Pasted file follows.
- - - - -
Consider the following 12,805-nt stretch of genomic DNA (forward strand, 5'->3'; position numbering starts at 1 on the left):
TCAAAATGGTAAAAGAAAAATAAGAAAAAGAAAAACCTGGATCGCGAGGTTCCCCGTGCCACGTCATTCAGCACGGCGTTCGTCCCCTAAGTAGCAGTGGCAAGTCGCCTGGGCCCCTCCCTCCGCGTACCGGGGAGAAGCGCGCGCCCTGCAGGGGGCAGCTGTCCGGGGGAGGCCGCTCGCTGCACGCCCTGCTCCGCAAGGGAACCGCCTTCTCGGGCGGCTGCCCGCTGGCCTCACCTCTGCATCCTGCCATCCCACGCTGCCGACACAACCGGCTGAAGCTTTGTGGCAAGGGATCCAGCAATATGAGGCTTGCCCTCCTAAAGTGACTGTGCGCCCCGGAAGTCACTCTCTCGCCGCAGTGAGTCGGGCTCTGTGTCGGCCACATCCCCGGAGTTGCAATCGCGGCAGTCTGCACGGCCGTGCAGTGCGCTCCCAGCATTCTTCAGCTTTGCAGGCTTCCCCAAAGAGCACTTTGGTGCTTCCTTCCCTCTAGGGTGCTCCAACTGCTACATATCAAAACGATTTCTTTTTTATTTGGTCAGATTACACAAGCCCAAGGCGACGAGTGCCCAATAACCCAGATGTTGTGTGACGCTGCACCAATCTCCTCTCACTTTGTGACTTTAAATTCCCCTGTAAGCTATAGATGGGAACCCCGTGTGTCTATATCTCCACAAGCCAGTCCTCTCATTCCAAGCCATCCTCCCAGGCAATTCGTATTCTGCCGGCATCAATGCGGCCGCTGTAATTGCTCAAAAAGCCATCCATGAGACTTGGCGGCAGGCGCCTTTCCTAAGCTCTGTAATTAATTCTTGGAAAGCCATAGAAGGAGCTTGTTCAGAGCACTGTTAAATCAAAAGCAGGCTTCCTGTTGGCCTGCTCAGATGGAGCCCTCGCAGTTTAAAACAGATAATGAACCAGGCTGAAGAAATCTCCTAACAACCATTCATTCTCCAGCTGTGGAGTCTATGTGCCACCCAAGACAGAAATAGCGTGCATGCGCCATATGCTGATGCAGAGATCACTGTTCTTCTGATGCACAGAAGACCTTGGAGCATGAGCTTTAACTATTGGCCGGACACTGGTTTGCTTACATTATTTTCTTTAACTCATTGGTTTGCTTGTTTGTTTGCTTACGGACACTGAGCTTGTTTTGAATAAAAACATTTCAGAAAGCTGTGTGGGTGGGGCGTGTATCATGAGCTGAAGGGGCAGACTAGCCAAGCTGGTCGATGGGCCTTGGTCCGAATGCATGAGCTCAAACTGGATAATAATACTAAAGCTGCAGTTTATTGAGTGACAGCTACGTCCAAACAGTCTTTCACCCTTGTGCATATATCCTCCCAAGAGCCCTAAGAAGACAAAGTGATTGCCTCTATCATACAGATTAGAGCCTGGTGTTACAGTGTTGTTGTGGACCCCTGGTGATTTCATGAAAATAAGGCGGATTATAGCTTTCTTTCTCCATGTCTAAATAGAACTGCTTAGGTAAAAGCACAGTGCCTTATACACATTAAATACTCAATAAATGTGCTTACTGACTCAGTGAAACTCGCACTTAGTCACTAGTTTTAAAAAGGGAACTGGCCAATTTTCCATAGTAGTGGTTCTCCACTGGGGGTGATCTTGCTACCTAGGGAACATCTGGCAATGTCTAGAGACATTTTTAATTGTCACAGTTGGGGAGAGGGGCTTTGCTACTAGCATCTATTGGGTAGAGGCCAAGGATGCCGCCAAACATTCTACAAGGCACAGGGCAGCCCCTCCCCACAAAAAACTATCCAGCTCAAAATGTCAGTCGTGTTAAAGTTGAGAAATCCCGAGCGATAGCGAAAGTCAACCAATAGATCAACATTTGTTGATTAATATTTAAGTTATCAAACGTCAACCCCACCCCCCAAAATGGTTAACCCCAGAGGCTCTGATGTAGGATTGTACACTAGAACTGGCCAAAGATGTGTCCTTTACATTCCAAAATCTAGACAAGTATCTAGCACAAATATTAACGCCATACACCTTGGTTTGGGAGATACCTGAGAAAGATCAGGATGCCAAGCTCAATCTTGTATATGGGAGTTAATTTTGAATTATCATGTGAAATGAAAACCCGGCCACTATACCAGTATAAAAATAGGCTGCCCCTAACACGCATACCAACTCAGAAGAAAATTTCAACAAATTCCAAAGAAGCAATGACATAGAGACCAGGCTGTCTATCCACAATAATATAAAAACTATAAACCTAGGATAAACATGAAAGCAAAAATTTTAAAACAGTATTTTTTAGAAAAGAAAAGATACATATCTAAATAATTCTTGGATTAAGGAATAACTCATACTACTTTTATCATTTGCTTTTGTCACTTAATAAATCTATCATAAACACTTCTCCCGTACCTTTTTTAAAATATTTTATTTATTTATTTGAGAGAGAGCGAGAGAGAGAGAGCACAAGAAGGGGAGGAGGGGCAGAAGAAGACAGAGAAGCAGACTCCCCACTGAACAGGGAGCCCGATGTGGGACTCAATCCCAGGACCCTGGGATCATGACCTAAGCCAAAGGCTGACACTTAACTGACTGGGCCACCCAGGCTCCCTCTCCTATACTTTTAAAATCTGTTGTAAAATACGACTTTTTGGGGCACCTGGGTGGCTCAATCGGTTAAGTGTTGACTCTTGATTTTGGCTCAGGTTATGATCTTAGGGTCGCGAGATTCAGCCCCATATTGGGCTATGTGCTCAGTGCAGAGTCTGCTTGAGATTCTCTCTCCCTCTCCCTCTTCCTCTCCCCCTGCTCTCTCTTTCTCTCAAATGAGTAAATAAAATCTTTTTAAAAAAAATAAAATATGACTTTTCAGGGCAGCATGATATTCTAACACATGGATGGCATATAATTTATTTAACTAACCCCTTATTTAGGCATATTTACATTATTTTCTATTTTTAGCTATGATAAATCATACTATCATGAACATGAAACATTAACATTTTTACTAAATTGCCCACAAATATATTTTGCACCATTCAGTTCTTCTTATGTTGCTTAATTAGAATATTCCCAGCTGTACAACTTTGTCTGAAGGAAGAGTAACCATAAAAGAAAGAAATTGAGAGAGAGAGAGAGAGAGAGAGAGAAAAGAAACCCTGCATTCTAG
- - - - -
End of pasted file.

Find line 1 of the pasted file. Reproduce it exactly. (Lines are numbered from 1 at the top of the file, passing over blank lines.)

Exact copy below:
Consider the following 12,805-nt stretch of genomic DNA (forward strand, 5'->3'; position numbering starts at 1 on the left):